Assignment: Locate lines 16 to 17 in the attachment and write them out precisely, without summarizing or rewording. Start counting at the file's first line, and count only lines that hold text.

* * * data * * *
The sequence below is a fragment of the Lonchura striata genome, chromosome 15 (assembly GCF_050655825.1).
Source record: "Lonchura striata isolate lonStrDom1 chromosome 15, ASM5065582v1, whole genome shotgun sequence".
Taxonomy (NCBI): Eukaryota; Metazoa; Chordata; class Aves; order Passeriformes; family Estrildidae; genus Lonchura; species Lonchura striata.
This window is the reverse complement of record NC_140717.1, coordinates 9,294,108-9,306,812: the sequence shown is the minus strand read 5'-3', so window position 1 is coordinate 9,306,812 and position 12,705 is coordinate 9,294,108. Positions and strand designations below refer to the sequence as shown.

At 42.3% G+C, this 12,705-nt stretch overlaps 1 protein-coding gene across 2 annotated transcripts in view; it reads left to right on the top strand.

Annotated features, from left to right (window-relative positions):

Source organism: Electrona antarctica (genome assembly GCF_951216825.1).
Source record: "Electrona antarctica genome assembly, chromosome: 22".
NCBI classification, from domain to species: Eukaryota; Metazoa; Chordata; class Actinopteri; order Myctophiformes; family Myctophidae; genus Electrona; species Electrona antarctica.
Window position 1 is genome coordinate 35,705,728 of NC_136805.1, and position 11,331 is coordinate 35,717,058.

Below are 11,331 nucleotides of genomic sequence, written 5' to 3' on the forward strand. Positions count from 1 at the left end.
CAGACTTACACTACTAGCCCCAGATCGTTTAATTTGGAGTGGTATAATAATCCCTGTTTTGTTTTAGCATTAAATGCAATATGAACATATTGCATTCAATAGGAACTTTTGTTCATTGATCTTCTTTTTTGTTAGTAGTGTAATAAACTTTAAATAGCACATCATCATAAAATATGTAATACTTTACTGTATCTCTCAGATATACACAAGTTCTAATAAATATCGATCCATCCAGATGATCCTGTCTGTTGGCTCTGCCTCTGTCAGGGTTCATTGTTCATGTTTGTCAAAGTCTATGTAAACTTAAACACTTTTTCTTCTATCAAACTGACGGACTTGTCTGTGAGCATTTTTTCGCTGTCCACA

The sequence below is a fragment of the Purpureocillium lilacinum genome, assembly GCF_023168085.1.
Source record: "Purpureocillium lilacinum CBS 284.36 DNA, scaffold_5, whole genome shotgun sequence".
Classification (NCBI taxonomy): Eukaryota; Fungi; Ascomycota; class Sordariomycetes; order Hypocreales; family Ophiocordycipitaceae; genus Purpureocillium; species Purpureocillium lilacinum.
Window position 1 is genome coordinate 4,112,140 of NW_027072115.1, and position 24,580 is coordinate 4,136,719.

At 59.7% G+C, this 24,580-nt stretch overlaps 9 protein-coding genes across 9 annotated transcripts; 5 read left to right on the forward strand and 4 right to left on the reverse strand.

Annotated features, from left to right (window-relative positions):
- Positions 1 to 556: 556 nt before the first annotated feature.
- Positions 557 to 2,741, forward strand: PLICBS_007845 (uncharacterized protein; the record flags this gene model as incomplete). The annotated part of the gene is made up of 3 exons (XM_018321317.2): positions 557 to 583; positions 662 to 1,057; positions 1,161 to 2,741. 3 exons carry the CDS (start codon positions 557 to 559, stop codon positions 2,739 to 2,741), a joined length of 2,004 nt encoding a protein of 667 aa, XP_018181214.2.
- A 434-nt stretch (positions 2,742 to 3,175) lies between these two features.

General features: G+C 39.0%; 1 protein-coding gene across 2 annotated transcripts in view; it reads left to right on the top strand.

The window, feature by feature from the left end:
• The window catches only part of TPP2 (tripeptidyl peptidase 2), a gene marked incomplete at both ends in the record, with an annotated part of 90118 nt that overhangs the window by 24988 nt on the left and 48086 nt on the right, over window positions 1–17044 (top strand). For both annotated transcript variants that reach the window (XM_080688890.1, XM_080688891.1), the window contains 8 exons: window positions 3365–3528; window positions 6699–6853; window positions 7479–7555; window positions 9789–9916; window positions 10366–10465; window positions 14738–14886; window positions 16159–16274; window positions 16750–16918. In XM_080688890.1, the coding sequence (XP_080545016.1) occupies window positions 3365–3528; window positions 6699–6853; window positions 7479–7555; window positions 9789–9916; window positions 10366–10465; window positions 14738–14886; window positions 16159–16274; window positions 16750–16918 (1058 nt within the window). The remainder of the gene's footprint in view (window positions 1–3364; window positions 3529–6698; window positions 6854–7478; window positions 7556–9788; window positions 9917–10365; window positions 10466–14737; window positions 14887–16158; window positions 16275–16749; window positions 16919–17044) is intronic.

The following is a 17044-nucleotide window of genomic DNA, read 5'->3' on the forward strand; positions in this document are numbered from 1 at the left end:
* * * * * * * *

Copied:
Window position 1 is genome coordinate 4,112,140 of NW_027072115.1, and position 24,580 is coordinate 4,136,719.

At 59.7% G+C, this 24,580-nt stretch overlaps 9 protein-coding genes across 9 annotated transcripts; 5 read left to right on the forward strand and 4 right to left on the reverse strand.